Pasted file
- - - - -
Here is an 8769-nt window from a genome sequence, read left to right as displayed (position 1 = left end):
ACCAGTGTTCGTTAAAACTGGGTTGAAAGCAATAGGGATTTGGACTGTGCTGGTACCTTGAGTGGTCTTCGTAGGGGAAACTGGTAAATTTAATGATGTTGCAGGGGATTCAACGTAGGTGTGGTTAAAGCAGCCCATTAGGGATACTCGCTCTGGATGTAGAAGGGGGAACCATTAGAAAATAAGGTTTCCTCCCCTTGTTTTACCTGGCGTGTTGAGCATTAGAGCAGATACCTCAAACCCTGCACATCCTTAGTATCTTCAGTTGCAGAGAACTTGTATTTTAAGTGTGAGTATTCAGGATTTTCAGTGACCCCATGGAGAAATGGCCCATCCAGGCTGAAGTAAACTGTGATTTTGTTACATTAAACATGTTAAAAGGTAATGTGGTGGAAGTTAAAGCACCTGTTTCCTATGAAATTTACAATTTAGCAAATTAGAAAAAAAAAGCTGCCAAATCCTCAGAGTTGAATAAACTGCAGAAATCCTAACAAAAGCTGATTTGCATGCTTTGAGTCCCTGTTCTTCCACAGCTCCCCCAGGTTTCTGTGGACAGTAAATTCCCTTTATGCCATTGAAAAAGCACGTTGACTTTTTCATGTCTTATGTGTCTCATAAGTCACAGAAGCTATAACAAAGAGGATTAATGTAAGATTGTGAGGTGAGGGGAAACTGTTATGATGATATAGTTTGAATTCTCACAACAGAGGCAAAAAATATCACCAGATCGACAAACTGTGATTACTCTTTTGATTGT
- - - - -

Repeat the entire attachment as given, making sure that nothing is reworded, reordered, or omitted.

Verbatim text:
Here is an 8769-nt window from a genome sequence, read left to right as displayed (position 1 = left end):
ACCAGTGTTCGTTAAAACTGGGTTGAAAGCAATAGGGATTTGGACTGTGCTGGTACCTTGAGTGGTCTTCGTAGGGGAAACTGGTAAATTTAATGATGTTGCAGGGGATTCAACGTAGGTGTGGTTAAAGCAGCCCATTAGGGATACTCGCTCTGGATGTAGAAGGGGGAACCATTAGAAAATAAGGTTTCCTCCCCTTGTTTTACCTGGCGTGTTGAGCATTAGAGCAGATACCTCAAACCCTGCACATCCTTAGTATCTTCAGTTGCAGAGAACTTGTATTTTAAGTGTGAGTATTCAGGATTTTCAGTGACCCCATGGAGAAATGGCCCATCCAGGCTGAAGTAAACTGTGATTTTGTTACATTAAACATGTTAAAAGGTAATGTGGTGGAAGTTAAAGCACCTGTTTCCTATGAAATTTACAATTTAGCAAATTAGAAAAAAAAAGCTGCCAAATCCTCAGAGTTGAATAAACTGCAGAAATCCTAACAAAAGCTGATTTGCATGCTTTGAGTCCCTGTTCTTCCACAGCTCCCCCAGGTTTCTGTGGACAGTAAATTCCCTTTATGCCATTGAAAAAGCACGTTGACTTTTTCATGTCTTATGTGTCTCATAAGTCACAGAAGCTATAACAAAGAGGATTAATGTAAGATTGTGAGGTGAGGGGAAACTGTTATGATGATATAGTTTGAATTCTCACAACAGAGGCAAAAAATATCACCAGATCGACAAACTGTGATTACTCTTTTGATTGT